But this may not work. Contemporary liberalism expresses hostility toward religion, which by its every existence is seen as a bulwark against encroachments by the state and as a separate center of values and social support. Arguing that religion has these Tocquevillian advantages may simply confirm liberals in their prejudices.

There is a further, perhaps counterintuitive development, however. As some leftist thinkers, such as the late Ronald Dworkin, have argued, religion can mean anything. Catholicism is the same as being a Klingon, or Orthodox Judaism is the same kind of thing as declaring yourself a follower of the ways of the Jedi. On this view, what matters most is that the individual belief system of the person is sincerely held, which the state cannot question. 

This might seem to some a boon for traditional believers, but that would be a mistake. Dworkin and others take this view and use it to argue for a maximalist state, with no allowance for religious exceptions. If everyone is religious, general laws must apply to everyone.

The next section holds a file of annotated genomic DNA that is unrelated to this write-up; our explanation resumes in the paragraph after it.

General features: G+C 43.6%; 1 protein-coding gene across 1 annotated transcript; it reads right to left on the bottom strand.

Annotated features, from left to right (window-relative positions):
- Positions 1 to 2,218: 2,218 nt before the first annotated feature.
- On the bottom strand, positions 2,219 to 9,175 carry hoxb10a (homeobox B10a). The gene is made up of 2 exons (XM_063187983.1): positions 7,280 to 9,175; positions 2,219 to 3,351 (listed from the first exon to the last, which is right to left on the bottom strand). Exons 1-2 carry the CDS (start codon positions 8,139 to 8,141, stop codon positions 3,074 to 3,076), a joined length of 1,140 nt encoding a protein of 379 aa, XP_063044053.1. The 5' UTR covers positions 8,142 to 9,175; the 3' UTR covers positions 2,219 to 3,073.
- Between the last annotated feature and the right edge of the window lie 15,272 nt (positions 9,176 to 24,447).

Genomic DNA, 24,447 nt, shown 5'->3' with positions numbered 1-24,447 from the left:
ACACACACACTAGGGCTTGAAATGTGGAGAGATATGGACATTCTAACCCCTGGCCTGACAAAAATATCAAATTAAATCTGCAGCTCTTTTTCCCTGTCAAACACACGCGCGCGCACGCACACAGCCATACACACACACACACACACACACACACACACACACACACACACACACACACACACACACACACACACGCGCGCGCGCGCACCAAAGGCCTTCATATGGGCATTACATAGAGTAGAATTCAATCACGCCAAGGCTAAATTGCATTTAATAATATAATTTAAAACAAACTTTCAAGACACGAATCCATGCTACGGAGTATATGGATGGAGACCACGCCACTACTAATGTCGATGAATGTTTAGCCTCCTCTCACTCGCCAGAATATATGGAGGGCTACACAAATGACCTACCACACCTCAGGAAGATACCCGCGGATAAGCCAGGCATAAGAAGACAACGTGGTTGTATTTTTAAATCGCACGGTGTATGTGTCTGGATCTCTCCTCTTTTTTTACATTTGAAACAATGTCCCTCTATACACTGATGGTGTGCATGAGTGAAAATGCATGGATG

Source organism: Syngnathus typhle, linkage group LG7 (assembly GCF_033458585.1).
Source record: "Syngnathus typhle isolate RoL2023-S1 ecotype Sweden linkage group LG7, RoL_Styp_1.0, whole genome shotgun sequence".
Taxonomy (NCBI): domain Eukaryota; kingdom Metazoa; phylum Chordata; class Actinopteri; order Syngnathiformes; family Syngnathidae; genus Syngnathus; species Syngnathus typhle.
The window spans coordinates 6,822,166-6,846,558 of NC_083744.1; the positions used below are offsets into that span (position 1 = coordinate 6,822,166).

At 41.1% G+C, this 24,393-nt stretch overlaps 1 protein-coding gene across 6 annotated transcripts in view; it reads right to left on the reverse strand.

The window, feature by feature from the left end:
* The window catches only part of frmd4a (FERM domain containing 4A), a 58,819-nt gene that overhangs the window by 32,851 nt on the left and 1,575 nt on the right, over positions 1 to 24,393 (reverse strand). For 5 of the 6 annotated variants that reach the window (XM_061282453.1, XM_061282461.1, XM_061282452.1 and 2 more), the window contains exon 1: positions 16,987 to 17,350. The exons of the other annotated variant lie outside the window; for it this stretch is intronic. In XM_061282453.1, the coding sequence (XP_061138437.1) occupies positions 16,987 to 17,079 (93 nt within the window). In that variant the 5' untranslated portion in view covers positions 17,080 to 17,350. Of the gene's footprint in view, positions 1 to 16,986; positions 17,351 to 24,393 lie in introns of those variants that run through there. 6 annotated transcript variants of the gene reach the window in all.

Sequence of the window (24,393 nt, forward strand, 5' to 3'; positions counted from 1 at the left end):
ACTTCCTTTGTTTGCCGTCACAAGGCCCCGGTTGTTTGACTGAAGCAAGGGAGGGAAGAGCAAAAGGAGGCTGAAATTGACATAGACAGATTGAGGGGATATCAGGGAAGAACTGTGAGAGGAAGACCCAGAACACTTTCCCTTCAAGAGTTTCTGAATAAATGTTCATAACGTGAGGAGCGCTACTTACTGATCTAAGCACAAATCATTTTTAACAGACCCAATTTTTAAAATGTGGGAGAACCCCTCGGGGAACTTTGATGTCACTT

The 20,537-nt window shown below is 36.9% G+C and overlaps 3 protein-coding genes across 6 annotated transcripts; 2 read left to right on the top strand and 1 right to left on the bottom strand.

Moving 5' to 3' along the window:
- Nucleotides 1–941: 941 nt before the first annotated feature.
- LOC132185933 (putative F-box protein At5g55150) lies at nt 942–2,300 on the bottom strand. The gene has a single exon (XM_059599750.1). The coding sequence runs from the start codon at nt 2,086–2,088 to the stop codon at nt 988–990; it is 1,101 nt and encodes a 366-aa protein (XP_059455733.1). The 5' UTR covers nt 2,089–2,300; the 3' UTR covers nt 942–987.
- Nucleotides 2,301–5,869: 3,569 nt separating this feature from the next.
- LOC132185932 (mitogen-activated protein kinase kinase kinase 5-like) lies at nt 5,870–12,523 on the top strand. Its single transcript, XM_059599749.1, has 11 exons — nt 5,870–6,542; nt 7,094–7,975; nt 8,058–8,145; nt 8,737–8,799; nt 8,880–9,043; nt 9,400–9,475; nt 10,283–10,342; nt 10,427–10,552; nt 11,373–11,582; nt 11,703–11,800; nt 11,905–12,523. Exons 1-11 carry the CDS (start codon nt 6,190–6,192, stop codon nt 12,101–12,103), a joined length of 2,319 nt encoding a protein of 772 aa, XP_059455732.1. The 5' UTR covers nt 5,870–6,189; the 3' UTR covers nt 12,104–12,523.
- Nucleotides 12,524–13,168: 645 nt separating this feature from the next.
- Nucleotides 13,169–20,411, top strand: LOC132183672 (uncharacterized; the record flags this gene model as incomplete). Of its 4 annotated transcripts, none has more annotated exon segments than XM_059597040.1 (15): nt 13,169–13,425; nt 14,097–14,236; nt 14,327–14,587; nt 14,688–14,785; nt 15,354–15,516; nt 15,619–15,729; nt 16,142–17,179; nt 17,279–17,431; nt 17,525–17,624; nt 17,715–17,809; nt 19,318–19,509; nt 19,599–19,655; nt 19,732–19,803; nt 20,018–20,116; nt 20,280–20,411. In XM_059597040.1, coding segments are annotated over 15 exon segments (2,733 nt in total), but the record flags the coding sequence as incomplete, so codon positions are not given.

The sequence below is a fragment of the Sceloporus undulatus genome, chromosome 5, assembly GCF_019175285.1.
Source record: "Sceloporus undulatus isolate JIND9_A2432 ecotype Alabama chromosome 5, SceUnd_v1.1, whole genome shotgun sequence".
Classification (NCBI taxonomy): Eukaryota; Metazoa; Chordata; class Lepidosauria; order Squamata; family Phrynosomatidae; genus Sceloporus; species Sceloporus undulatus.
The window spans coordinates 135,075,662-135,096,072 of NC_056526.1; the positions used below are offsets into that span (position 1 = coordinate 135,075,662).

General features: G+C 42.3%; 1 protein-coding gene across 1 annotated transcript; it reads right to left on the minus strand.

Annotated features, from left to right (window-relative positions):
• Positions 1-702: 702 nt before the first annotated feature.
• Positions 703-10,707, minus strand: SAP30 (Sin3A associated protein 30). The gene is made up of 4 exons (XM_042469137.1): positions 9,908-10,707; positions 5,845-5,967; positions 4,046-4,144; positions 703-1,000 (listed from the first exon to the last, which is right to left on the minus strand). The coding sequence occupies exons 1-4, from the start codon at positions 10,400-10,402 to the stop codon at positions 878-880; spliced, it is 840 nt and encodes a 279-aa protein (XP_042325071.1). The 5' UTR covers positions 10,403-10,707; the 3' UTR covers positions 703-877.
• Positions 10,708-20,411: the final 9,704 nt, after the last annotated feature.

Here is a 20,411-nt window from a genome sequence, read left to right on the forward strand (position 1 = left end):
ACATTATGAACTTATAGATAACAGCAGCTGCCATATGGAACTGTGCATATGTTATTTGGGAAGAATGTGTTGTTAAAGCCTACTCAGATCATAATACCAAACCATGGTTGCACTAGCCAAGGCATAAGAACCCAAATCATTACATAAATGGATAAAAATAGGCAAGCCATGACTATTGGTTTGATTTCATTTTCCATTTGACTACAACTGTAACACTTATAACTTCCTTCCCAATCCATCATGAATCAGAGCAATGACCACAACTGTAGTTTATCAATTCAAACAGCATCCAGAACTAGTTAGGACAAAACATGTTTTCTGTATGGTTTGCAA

Moreover, this elision between religion and merely being “spiritual” helps the state by a form of moral equivalence. All due respect to those following the Jedi Knight code, but those people do not form a threat to the state, nor do Wiccans, Klingons, or the rest. They are still Tocquevillian individualists, even though they are groping for a transcendental reality. 

In looking at the “nones,” Professor Movsesian’s paper is prescient about where religious jurisprudence may be headed, and the dangers it may pose to traditional religious belief.

[Click here to read Mark Movsesian’s Defining Religion in American Law: Psychic Sophie and the Rise of the Nones]

Gerald Russello

Gerald J. Russello is a lawyer and editor of The University Bookman (www.kirkcenter.org)